Reports

Characteristics of Public and Private Elementary and Secondary School Principals in the U.S.

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Author(s): National Center for Education Statistics

  • Soheyla Taie
  • Rebecca Goldring
  • Maura Spiegelman

Published: August 22, 2019

Report Intro/Brief:
“The 2017–18 National Teacher and Principal Survey (NTPS) is a state and nationally representative sample survey of public and private K–12 schools, principals, and teachers in the 50 states and the District of Columbia. NTPS collects data on core topics including teacher and principal preparation, classes taught, school characteristics, and demographics of the teacher and principal labor forces… This report presents selected findings from the Public School Principal and Private School Principal Data Files of the 2017–18 NTPS, representing results of the second collection of NTPS.

The purpose of NTPS is to collect information that can provide a detailed picture of U.S. elementary and secondary schools and their staff. This information is collected through school, principal, and teacher surveys. Information can be linked through all three surveys.

The 2017–18 NTPS uses a school-based sample of public and private schools. All principals associated with sampled public and private schools were also included in the sample. Teachers associated with a selected school were sampled from a list of teachers that was provided by the school, collected from school websites, or purchased from a vendor. The selected samples include about 10,600 traditional and charter public schools and their principals, 60,000 public school teachers, 4,000 private schools and their principals, and 9,600 private school teachers…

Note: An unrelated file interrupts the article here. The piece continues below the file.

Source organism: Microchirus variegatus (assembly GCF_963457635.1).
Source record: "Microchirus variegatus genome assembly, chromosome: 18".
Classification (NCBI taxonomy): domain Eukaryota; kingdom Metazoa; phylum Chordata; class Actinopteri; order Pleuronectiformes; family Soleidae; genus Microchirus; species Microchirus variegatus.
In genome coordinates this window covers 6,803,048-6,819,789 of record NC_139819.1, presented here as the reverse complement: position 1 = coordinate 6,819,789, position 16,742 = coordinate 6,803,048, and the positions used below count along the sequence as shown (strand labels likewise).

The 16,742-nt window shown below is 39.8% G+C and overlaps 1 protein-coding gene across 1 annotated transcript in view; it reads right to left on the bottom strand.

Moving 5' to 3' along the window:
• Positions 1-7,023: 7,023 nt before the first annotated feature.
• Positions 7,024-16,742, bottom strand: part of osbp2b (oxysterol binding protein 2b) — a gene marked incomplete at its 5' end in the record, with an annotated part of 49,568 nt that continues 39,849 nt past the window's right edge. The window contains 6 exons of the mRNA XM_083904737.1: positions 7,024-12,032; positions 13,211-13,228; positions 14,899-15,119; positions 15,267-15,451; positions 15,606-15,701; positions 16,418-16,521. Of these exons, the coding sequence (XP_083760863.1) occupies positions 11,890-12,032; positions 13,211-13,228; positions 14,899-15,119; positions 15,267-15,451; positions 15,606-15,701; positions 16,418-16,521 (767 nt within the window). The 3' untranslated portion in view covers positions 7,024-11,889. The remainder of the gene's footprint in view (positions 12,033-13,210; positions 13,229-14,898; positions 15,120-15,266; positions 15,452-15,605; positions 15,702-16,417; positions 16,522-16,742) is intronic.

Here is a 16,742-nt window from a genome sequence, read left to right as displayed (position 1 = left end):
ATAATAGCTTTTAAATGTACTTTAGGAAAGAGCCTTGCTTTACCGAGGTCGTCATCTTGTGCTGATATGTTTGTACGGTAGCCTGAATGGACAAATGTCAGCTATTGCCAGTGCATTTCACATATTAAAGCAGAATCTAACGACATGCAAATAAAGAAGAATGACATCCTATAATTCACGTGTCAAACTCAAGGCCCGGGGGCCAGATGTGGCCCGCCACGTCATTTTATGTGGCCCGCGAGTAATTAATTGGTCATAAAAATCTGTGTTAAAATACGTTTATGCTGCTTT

The purpose of this First Look is to introduce new data through the presentation of tables containing descriptive information.

Selected Findings

  • Among public school principals during the 2017–18 school year, 78 percent were non-Hispanic White, 11 percent were non-Hispanic Black or African American, 9 percent were Hispanic, and 3 percent were another race/ethnicity. Among private school principals, 86 percent were non-Hispanic White, 5 percent were non-Hispanic Black or African American, 5 percent were Hispanic, and 4 percent were another race/ethnicity.
  • Overall, 54 percent of public school principals were female. There were a higher percentage of public school principals who were female in primary schools (67 percent), than in middle schools, high schools, and combined schools (40 percent, 33 percent, and 43 percent, respectively). Overall, 58 percent of private school principals were female. There were a higher percentage of private school principals who were female in elementary schools (66 percent), than in secondary schools and combined schools (44 percent and 51 percent, respectively).